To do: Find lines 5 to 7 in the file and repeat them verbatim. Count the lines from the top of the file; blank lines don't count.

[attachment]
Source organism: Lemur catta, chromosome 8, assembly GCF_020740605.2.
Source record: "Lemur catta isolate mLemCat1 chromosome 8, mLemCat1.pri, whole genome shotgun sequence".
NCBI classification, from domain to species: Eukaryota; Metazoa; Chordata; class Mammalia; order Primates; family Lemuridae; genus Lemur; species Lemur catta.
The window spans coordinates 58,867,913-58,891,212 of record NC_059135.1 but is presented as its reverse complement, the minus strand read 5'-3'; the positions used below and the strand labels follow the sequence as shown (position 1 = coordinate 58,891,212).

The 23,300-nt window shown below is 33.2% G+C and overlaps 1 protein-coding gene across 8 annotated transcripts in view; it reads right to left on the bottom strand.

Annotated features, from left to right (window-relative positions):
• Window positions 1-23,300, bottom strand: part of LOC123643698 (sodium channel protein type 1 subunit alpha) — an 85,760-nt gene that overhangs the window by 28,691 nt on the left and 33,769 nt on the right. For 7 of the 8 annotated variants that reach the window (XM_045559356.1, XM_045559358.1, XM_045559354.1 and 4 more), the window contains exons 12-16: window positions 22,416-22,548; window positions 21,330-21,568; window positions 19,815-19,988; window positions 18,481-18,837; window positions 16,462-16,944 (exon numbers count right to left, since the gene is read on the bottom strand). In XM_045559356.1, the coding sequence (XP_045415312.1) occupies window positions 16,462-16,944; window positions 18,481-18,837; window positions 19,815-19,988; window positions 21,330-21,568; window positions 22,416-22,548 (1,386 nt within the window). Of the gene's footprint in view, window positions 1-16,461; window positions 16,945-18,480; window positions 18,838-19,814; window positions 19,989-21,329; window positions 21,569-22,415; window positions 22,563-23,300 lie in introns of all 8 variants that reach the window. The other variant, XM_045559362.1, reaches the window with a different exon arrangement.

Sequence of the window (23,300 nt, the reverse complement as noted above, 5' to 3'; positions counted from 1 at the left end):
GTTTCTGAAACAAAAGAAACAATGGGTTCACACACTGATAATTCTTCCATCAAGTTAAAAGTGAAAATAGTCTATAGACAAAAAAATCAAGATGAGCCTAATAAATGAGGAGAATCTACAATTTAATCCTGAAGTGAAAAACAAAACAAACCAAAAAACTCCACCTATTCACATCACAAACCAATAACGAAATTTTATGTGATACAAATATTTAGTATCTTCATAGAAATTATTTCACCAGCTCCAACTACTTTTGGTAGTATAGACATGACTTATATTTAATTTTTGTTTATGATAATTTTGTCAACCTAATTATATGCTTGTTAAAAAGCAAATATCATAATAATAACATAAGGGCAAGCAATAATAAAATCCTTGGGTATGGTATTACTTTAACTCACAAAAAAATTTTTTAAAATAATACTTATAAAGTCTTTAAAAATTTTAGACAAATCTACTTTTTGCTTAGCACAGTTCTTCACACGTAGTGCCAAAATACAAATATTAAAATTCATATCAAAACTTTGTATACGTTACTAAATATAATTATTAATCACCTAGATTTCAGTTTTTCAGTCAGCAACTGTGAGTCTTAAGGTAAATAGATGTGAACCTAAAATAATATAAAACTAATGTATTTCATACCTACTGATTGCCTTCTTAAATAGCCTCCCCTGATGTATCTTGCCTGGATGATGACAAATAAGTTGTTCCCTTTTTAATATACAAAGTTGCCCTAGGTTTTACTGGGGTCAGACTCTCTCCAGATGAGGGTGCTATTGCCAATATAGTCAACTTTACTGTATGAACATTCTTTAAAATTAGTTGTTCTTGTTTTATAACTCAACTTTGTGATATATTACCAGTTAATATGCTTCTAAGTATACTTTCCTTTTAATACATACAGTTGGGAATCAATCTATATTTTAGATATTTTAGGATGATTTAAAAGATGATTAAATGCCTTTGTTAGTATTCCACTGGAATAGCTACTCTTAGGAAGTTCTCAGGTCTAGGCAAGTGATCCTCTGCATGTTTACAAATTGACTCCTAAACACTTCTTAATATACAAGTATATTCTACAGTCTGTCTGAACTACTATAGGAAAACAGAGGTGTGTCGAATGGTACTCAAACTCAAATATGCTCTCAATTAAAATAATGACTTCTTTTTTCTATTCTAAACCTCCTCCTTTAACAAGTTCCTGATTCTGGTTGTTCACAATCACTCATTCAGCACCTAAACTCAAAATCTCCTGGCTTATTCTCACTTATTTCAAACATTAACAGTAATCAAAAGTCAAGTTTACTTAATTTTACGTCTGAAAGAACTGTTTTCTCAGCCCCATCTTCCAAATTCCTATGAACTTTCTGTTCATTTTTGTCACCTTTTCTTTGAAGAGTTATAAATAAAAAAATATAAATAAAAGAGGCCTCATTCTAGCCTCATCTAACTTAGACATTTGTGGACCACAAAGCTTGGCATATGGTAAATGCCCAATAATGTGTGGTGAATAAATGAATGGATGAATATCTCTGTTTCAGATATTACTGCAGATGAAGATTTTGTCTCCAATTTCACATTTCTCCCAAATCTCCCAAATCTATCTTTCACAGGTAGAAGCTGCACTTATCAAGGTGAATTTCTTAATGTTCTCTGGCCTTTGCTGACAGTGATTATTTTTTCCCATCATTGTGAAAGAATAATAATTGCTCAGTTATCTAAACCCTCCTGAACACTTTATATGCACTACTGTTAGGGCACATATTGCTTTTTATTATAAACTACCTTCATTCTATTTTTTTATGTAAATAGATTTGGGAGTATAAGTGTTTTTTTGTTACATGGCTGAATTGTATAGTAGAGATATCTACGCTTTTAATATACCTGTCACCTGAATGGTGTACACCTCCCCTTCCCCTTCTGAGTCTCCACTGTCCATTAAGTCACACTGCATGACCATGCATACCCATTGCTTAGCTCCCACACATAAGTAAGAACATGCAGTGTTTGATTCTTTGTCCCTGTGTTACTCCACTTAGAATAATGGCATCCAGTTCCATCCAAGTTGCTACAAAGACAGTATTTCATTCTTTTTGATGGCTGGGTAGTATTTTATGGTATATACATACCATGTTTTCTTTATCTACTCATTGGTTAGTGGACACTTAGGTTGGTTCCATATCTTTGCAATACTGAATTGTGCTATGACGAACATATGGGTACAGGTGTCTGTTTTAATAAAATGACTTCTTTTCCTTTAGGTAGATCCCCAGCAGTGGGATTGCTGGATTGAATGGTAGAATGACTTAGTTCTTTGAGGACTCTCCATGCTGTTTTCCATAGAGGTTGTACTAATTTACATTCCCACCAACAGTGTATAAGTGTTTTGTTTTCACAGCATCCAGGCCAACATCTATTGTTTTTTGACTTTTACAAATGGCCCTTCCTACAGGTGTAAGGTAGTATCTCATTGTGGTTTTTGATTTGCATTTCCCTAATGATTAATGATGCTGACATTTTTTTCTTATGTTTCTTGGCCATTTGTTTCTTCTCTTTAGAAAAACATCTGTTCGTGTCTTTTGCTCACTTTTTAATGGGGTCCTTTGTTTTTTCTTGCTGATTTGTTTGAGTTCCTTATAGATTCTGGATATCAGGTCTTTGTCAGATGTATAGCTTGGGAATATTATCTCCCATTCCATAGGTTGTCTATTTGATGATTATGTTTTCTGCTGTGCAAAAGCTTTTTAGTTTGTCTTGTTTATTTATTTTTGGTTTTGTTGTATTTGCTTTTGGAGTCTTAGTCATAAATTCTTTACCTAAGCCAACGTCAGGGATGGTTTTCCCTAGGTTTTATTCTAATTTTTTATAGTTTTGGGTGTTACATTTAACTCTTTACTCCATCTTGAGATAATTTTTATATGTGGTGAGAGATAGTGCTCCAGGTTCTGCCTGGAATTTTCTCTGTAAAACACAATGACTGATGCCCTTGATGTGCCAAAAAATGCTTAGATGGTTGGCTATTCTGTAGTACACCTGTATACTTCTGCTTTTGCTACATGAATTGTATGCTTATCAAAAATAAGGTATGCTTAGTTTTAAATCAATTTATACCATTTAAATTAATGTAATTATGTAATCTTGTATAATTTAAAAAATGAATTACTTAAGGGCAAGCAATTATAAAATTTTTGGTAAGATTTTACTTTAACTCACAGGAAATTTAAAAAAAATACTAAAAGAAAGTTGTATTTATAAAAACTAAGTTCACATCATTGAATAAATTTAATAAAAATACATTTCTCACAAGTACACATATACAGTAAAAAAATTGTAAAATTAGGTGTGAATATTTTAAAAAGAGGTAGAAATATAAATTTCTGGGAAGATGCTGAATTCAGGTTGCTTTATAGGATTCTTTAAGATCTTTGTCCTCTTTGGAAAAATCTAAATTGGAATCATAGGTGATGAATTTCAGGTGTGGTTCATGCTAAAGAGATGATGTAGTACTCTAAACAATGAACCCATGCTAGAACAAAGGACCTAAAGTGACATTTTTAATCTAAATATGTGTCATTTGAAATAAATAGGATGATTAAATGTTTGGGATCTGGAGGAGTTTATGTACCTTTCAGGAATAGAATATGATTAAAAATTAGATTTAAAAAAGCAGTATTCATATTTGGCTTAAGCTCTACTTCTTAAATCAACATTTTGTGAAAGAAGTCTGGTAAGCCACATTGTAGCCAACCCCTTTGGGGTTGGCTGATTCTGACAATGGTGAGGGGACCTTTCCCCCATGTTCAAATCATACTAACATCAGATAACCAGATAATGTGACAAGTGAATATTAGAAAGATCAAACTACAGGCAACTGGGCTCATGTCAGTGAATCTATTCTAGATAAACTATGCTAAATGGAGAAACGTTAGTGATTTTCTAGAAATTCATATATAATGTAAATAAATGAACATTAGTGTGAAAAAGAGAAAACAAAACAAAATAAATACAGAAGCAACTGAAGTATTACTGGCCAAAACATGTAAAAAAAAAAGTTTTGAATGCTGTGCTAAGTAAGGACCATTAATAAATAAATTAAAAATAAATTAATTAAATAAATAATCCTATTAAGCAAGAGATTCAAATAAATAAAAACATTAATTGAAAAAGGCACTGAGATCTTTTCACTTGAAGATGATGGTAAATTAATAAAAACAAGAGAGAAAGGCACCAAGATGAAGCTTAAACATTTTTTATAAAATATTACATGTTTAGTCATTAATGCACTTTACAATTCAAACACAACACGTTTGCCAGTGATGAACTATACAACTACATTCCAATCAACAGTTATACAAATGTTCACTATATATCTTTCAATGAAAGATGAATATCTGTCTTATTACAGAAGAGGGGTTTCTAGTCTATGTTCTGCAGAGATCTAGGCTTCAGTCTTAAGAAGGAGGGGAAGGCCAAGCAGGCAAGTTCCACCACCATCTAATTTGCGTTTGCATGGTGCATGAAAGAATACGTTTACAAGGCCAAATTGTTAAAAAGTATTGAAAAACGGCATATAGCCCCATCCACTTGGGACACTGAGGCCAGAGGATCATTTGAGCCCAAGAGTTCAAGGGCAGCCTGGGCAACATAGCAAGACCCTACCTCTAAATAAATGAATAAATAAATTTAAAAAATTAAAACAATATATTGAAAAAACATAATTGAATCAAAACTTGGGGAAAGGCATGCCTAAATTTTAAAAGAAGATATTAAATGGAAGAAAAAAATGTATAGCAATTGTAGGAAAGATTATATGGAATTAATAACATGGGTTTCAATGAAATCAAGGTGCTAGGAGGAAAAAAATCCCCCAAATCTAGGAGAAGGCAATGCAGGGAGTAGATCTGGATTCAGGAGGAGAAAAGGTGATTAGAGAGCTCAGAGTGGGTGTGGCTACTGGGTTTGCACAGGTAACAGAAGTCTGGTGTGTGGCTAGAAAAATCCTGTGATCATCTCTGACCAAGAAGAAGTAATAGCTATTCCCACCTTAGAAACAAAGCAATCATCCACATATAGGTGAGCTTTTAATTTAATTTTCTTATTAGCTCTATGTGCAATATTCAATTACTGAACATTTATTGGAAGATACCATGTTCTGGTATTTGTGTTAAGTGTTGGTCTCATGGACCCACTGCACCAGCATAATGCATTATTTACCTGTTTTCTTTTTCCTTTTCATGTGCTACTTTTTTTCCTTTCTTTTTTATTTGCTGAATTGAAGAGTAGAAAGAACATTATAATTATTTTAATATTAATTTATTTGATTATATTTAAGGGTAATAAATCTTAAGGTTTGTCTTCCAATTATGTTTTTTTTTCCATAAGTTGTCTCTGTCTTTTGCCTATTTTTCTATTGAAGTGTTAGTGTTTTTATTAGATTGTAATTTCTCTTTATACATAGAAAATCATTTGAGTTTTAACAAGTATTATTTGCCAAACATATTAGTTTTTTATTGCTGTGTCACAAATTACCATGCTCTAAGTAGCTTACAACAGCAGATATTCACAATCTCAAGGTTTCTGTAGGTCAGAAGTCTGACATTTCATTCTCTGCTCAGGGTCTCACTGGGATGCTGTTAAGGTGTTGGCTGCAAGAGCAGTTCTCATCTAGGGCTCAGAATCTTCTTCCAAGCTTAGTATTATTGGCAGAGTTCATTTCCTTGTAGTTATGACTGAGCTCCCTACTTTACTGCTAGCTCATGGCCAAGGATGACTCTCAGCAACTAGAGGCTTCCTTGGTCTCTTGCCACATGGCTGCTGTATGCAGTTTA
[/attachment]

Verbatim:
The 23,300-nt window shown below is 33.2% G+C and overlaps 1 protein-coding gene across 8 annotated transcripts in view; it reads right to left on the bottom strand.

Annotated features, from left to right (window-relative positions):
• Window positions 1-23,300, bottom strand: part of LOC123643698 (sodium channel protein type 1 subunit alpha) — an 85,760-nt gene that overhangs the window by 28,691 nt on the left and 33,769 nt on the right. For 7 of the 8 annotated variants that reach the window (XM_045559356.1, XM_045559358.1, XM_045559354.1 and 4 more), the window contains exons 12-16: window positions 22,416-22,548; window positions 21,330-21,568; window positions 19,815-19,988; window positions 18,481-18,837; window positions 16,462-16,944 (exon numbers count right to left, since the gene is read on the bottom strand). In XM_045559356.1, the coding sequence (XP_045415312.1) occupies window positions 16,462-16,944; window positions 18,481-18,837; window positions 19,815-19,988; window positions 21,330-21,568; window positions 22,416-22,548 (1,386 nt within the window). Of the gene's footprint in view, window positions 1-16,461; window positions 16,945-18,480; window positions 18,838-19,814; window positions 19,989-21,329; window positions 21,569-22,415; window positions 22,563-23,300 lie in introns of all 8 variants that reach the window. The other variant, XM_045559362.1, reaches the window with a different exon arrangement.